It’s funny, but not the least amusing.
While corruption is a tangible evil that rots our society, mocks our values and empties our coffers, our response to it is still agonizingly meek. But when thousands of people fleeing war and hopeless poverty land in Europe, Slovaks are suddenly resolute in rejecting them.
It’s an old human chestnut that the better you know someone, the harder it is to hate them. So it shouldn’t surprise us that the most ignorant vitriol against refugees is spouted by people who never laid eyes on one, and by the opportunistic prime minister they elected.
There is, unsurprisingly, a lot to be learned from the people now arriving in Hungary’s detention camps. First, the old distinction between ‘economic migrants’ who come to Europe simply for a better wage, and ‘genuine refugees’ whose lives are threatened by conflict, no longer applies. Many of the Syrians or Afghanis arriving in Hungary were wealthy enough to have paid people traffickers to get here, and left behind millions without the resources to make the journey. But relative wealth doesn’t protect you from barrel bombs, any more than it gives you a future in a country laid waste by war. It just means you can escape.
Second, the migrants I met in Györ, Budapest or Röszke were not arrogant or presumptuous; those who knew enough English to say “thank you”, did so when offered food or bedding. But like all people on the road for long periods, their suffering has turned them inwards and has concentrated their attention on the journey ahead. Even though they come from diverse backgrounds, their shared fate has given them the confidence to break police lines and march hundreds of kilometers in the cold and dark. It’s the resolution of people who have endured far more those now barring them from Europe, and which will simply not be broken by police batons, drowning at sea or suffocation in the backs of trucks. To stop them from coming, Europe must be willing to kill them.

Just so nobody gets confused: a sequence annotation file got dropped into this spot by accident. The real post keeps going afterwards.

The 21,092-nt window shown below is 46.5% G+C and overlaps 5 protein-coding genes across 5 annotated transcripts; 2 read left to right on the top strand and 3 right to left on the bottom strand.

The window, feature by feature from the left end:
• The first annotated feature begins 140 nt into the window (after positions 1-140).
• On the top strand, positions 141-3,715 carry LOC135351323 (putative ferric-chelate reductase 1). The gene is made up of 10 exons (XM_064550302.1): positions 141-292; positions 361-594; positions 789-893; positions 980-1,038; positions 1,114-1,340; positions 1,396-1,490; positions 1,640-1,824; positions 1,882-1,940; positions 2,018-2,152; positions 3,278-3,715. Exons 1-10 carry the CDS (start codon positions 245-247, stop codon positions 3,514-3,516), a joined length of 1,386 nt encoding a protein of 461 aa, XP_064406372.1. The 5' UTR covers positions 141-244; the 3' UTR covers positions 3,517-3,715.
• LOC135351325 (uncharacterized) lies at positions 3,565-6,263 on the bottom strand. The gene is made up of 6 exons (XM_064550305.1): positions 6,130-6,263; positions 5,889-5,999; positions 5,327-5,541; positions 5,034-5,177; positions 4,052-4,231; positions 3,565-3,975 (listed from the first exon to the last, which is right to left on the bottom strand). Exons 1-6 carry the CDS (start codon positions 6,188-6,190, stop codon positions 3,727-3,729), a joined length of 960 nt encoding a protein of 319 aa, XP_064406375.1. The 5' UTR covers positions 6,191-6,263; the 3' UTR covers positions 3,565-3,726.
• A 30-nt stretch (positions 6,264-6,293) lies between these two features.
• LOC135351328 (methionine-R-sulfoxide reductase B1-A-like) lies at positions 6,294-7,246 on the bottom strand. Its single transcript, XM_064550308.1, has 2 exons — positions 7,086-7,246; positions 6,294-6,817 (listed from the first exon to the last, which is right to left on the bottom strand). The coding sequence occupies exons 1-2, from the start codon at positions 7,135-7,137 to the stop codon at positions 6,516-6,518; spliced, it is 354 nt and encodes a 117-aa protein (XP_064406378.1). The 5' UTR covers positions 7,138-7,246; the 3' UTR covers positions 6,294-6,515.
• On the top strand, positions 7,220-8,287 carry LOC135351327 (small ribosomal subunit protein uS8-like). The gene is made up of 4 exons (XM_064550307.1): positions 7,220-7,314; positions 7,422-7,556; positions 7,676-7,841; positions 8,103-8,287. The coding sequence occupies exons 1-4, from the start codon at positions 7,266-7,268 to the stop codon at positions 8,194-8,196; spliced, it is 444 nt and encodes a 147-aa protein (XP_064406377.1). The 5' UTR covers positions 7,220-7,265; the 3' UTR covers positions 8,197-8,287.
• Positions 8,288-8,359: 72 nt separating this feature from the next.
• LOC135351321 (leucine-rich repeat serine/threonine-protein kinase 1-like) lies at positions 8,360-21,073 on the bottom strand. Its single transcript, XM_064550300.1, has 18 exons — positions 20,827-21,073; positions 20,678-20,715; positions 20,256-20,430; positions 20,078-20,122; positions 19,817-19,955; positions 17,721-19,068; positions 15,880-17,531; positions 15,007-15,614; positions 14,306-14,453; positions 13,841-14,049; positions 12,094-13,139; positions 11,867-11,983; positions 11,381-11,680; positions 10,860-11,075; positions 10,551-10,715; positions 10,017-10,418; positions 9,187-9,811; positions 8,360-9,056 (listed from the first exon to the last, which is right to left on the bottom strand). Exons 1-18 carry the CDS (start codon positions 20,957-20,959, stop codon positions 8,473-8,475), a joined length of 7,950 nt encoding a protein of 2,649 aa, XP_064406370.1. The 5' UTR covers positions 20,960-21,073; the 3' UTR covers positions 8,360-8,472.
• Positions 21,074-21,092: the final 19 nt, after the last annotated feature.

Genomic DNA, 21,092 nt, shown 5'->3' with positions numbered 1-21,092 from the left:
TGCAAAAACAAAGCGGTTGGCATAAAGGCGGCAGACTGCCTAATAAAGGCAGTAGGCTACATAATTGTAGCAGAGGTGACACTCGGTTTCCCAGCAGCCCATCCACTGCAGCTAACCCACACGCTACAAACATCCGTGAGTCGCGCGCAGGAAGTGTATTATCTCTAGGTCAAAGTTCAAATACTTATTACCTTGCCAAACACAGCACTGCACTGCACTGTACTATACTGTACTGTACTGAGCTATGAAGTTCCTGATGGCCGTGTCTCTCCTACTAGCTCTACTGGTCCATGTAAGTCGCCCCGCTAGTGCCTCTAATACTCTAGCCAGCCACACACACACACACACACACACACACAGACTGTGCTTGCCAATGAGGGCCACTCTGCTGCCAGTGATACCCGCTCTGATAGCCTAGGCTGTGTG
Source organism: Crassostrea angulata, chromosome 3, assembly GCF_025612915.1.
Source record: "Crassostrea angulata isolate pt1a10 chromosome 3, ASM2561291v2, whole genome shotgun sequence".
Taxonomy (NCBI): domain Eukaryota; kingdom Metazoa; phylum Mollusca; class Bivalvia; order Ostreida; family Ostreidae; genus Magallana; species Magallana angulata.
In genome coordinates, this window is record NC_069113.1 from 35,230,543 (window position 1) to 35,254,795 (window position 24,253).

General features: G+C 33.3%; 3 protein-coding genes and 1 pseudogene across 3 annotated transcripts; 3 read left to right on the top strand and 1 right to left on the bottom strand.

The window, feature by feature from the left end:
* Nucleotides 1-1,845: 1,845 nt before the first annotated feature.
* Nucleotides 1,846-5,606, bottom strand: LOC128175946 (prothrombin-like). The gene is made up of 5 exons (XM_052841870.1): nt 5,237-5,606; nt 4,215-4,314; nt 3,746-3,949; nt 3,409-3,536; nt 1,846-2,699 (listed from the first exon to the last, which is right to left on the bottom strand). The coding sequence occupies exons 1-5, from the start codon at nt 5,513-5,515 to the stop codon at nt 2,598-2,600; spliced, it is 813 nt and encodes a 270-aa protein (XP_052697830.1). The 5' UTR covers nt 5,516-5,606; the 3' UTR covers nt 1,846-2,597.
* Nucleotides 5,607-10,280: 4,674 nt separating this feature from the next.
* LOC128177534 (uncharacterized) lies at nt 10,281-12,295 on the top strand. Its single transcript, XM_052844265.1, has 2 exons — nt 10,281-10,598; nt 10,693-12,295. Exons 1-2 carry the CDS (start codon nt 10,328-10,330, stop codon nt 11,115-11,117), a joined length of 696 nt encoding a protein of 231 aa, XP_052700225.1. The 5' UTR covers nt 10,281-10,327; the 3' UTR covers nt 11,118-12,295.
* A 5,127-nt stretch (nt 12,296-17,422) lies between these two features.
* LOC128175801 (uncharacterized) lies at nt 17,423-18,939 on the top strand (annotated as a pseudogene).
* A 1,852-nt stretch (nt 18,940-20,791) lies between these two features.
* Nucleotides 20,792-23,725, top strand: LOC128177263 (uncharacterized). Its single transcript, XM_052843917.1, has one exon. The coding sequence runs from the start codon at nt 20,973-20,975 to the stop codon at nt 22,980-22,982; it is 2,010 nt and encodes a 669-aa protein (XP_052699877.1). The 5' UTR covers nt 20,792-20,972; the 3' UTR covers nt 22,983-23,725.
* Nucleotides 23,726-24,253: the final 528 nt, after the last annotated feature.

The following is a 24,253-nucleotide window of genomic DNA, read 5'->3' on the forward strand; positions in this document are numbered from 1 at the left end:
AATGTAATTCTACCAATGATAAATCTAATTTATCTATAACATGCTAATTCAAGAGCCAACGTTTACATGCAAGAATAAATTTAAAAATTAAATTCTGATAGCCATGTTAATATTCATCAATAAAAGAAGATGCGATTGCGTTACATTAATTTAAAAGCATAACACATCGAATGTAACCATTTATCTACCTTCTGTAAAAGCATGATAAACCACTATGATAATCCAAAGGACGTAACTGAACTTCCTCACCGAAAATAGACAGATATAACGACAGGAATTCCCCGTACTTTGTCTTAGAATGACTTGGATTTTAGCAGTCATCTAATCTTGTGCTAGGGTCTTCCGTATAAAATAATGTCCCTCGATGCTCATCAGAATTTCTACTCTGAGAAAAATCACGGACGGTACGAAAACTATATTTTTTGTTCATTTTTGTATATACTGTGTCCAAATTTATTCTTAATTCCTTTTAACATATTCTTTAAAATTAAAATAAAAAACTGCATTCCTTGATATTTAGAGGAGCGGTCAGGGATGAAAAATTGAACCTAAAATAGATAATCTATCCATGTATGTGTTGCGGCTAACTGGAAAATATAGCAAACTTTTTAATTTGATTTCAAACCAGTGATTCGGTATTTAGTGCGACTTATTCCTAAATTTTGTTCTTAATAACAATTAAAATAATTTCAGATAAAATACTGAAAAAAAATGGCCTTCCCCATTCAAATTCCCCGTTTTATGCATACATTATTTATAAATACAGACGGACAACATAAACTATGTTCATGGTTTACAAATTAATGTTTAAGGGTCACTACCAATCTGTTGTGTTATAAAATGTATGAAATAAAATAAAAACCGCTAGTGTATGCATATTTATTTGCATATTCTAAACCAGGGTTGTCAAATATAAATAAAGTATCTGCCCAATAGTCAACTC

Given that Europe is not willing to kill them, they are here to stay. Some whose claims are registered and then rejected may ultimately be repatriated. But not now, and not soon. In the meantime, they are being herded into camps that provide nothing – no welcome, no information, no sustenance, no shelter. They endure it, until they can abide it no longer. To visit those camps is to marvel at human endurance, and to despair at Europe’s indifference to their basic needs.
Europe’s traditions, which these refugees allegedly threaten, allude to a more chivalrous past. Which, while a comforting, collective thumb-suck, is nonsense. Our current generation is no less capable of generating heroes, and is arguably more in need of them now than ever.
9. Sep 2015 at 15:00 | Tom Nicholson